Share this post:
Is it just me, or do a lot of television programmes from the 90s seem to be making a comeback in the next couple of years? 2016 seems to be the year of television show nostalgia. January saw the return of classic sci-fi series The X-Files, acclaimed teen drama Gilmore Girls* is set to return for a limited run as a miniseries series on Netflix later this year, and let’s not neglect to mention the ongoing production troubles behind the scenes of the long-awaited Twin Peaks revival, which is supposedly coming to our screens sometime in 2017, a whopping 26 years after it was cancelled. I also heard whisperings of a Fresh Prince of Bel Air reboot, but the less said about that the better (is nothing sacred?). There is a laundry list of other shows coming back – too many to talk about on this post, but a quick Google for ‘TV show revivals 2016’ will demonstrate my point.
Where did this trend come from?! Why are studios deciding now to bring back old success stories instead of bringing out original material? Is the quality of new shows really declining so much these days that people are calling out for the return of these older series? It’s possible, I suppose. Flicking through TV stations at home, I must admit I do find it difficult to find a new show to watch that really takes my interest. I will watch for a few minutes, get bored and turn onto something else. It seems that there are so many reality shows, documentaries, long running shows, soaps and films on the box. It’s hard to pick out a new, entirely original programme from recent times which has managed to keep my attention. I’ll admit it; I am that person who watches reruns of Friends and still laughs like I’m seeing it for the first time. Judge me, I deserve it. But I don’t think there’s been a sitcom of that standard since it ended, and that’s the problem!
So what are the factors that make the studios want to bring these shows back? Well, there’s my good friend the internet. I know, I know, I mention the internet in every single blog post I make and I’m sorry, but I really do think it’s responsible for so many TV trends. It’s probably noteworthy that the 90s also correlates with the rise of the internet as something used by ordinary folk like us – it’s almost like, for the first time, the public had an easy way to share their thoughts in an open space which could be viewed by anyone. In fact it’s basically exactly that. How easy is it to voice opinions now? It takes all of one minute to start and share a petition to bring back “Your Favourite Cancelled TV Show”, and although most of them fall by the wayside, some really do gain traction – people have petitioned for The X-Files to be continued on-screen in some way for several years now. Also in this vein, streaming sites allow both established fans and new audiences to get their hands on old TV shows so easily, meaning websites and message boards like IMDb are always abuzz with conversation. It’s much easier for a network to see how loved a show is now that they don’t just have to rely on ratings information, but more qualitative data on why these shows are so well-remembered. Perhaps it really is a case of “ask and ye shall receive”. Or “persistently scream loud enough and you’ll get what you want eventually” might be more the case – it is the internet, after all.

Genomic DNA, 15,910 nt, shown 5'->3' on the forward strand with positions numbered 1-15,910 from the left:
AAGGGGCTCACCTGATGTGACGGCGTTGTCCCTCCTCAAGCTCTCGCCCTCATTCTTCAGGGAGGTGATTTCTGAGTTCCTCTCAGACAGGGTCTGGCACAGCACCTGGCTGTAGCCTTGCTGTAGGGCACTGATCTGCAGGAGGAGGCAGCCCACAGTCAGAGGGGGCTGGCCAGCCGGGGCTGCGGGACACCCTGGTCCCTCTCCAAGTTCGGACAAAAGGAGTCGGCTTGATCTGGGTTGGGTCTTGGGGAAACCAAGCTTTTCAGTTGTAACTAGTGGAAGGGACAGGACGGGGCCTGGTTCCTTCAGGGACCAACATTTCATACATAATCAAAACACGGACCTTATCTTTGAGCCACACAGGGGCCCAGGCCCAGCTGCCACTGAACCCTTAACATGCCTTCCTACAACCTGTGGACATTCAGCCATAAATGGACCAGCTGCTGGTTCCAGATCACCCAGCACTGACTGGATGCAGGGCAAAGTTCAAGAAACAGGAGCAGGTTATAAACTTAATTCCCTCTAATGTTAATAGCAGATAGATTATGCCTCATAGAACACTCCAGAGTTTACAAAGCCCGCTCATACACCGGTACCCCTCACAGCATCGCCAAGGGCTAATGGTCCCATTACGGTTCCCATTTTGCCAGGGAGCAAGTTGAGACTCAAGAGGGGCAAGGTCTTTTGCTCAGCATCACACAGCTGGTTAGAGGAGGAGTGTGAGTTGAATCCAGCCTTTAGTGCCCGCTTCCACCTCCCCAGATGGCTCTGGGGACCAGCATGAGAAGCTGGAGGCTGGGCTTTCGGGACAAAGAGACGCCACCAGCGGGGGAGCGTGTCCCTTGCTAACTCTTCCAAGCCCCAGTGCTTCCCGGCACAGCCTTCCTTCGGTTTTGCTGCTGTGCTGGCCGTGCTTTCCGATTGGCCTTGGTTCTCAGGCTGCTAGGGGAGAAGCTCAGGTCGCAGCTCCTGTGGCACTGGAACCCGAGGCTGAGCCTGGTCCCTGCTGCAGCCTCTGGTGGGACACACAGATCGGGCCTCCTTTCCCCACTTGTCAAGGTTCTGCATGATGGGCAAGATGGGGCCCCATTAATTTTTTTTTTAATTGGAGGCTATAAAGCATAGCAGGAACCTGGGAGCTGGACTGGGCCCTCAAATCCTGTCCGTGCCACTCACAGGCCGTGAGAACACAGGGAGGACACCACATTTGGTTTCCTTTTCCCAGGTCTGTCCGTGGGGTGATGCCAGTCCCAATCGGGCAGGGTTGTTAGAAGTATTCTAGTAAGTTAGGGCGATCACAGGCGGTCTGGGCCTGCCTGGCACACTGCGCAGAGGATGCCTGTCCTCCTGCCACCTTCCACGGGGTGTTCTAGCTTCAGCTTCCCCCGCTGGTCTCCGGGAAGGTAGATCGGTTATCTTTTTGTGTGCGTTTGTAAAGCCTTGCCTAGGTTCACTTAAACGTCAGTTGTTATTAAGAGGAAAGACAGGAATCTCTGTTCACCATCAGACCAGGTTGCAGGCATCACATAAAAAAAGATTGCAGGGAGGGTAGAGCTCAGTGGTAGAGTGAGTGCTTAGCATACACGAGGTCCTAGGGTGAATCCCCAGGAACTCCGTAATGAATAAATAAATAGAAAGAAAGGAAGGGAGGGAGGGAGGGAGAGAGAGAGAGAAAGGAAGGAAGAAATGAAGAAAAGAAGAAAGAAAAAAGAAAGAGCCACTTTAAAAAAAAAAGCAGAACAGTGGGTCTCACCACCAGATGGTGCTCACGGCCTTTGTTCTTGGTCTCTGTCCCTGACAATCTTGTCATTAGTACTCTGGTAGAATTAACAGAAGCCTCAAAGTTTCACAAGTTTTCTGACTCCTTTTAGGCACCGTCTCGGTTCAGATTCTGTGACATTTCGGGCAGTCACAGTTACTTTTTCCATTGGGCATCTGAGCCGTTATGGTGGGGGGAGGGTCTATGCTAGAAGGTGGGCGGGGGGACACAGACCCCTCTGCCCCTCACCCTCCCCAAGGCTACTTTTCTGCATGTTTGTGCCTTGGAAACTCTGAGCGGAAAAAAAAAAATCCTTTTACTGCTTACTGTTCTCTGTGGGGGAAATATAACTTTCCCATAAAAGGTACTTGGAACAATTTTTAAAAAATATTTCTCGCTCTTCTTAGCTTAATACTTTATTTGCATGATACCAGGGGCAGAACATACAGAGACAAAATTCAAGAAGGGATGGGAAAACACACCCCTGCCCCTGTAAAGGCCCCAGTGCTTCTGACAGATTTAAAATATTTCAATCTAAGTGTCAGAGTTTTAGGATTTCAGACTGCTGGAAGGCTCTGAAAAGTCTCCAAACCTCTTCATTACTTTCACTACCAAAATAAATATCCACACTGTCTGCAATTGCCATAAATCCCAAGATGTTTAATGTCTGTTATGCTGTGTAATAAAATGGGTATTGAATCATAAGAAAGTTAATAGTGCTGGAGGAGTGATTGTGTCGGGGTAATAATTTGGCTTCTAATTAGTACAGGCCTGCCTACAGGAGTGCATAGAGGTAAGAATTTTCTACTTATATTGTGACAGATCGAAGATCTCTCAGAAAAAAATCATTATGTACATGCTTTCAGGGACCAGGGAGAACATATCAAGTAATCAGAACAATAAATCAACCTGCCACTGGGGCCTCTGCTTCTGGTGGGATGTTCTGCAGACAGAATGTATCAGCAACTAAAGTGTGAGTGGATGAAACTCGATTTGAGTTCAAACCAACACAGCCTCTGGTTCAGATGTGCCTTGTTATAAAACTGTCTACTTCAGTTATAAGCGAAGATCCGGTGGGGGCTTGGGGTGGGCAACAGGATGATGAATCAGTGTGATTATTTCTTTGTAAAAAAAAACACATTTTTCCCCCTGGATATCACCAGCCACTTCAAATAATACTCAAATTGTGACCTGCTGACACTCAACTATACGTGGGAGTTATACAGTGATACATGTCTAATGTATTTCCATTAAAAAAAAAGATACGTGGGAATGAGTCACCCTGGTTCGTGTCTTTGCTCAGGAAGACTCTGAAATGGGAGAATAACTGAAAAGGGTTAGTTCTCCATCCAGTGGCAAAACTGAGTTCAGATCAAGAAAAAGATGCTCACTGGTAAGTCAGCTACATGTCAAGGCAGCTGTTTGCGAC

Of course, this doesn’t mean ratings don’t play a big part in this revival trend. Netflix is known to keep tabs on how much each series they own the rights to is being streamed. Once they added Gilmore Girls to their repertoire and the generation of teens who grew up with the show suddenly remembered how much they adored it, its viewing numbers soared and Netflix has taken full advantage of this resurgence by bringing the show back with new episodes at the height of the renewed interest.
And sometimes, a show is just genuinely good and was cursed to end too soon, before people got their satisfying conclusion. I’m looking at you, Twin Peaks. I must admit, I’ve never seen it myself (it’s on my ever growing list of shows to watch) but I’ve done my research and I know people went crazy for it, despite the fact that it only lasted for 30 episodes. Very strange and ahead of its time, Twin Peaks was doomed to become a cult classic after suffering in ratings as it competed against popular sitcom Cheers and eventually became a victim of erratic scheduling and executive meddling. A controversial theatrical film which serves as the series conclusion received mixed reviews in 1992, and the show was left alone from that point on. Highly regarded by audiences and critics alike, rumours of an abandoned third season floated around for years, until David Lynch finally announced his intention to revive the show in 2014 – an announcement met with great enthusiasm from original and new fans alike, especially with the further announcement that the original cast and crew is set to return. We really go crazy for continuity, don’t we?
There does seem to be one important factor all of these shows have in common: critical acclaim. These shows all had something that audiences really enjoyed and want more of. Maybe the key isn’t to revive the old shows, but to figure out what made them so popular in the first place and try to bring these elements back into new programming. Maybe the studios just aren’t willing to take risks and would rather fall back on shows with a built in audience. Or maybe the 90s and early 2000s really were just the golden era for TV shows, and we’ve never reached the same heights since.
*Gilmore Girls started in the year 2000, so it just misses out on the 90s, but “90s kids” watched it, so I’m counting it anyway.
Database last updated: 18 October - 17:26